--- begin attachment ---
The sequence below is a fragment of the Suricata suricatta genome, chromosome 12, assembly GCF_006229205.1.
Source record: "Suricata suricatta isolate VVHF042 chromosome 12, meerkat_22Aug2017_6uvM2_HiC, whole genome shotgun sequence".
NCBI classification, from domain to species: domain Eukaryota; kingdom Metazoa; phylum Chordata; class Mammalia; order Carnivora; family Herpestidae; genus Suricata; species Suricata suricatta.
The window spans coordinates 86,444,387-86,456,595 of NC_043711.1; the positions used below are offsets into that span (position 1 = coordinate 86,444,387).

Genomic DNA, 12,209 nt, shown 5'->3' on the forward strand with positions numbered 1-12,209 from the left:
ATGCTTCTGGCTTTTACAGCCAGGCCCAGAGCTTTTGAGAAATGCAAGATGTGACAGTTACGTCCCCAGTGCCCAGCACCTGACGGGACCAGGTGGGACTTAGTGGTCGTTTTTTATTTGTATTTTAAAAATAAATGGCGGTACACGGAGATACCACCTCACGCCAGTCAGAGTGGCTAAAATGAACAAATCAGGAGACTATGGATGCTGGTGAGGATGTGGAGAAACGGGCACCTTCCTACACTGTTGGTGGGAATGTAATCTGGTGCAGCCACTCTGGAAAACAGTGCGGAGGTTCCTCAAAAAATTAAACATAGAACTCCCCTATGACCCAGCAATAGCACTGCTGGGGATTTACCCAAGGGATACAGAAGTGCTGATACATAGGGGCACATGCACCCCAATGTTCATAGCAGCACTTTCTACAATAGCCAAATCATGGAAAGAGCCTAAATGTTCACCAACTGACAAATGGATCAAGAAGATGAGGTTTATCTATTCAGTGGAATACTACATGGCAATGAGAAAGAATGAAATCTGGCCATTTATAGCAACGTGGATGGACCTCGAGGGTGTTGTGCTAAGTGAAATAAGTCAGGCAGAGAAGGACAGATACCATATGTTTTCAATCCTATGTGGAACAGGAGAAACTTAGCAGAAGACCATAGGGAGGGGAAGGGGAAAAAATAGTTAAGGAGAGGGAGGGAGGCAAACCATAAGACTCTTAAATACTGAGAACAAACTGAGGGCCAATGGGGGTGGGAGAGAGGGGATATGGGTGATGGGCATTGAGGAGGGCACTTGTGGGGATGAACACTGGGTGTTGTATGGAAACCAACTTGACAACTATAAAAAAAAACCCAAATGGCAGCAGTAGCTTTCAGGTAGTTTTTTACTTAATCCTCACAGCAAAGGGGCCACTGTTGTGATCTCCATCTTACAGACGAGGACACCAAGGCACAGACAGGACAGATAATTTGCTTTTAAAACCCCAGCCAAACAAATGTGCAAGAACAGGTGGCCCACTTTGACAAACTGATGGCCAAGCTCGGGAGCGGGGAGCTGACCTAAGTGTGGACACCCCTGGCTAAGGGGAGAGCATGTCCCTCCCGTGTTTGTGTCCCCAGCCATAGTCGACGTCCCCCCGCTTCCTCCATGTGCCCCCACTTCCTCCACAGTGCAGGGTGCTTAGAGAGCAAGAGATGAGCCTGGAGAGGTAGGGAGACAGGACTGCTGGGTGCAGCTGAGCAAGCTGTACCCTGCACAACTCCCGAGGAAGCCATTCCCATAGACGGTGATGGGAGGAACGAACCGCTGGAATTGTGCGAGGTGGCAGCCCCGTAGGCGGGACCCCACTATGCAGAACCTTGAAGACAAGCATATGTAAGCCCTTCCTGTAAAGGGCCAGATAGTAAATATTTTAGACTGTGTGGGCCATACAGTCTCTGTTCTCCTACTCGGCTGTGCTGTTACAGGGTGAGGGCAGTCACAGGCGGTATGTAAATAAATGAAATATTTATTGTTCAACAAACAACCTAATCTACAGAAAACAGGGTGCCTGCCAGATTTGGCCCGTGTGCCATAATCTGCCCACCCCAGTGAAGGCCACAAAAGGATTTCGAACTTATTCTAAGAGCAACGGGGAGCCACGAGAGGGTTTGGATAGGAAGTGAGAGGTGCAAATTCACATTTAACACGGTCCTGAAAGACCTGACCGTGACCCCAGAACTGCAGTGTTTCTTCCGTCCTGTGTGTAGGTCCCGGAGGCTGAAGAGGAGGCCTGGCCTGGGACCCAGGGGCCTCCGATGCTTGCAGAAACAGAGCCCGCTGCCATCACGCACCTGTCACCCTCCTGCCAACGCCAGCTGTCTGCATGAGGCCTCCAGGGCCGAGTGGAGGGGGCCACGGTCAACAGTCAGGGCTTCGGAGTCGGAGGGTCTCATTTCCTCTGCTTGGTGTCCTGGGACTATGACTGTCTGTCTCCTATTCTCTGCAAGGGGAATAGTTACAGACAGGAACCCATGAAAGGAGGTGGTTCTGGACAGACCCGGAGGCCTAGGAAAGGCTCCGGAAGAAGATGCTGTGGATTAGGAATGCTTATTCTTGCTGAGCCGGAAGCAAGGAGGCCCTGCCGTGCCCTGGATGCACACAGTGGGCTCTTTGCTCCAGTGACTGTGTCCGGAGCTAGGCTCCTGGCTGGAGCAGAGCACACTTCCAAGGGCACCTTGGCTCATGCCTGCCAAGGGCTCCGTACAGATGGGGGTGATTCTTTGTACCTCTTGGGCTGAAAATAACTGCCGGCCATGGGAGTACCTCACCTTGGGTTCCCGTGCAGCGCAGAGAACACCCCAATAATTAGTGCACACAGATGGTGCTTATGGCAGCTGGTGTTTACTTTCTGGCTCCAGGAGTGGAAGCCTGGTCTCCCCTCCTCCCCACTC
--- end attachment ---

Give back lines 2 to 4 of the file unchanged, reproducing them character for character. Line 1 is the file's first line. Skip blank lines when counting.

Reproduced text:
Source record: "Suricata suricatta isolate VVHF042 chromosome 12, meerkat_22Aug2017_6uvM2_HiC, whole genome shotgun sequence".
NCBI classification, from domain to species: domain Eukaryota; kingdom Metazoa; phylum Chordata; class Mammalia; order Carnivora; family Herpestidae; genus Suricata; species Suricata suricatta.
The window spans coordinates 86,444,387-86,456,595 of NC_043711.1; the positions used below are offsets into that span (position 1 = coordinate 86,444,387).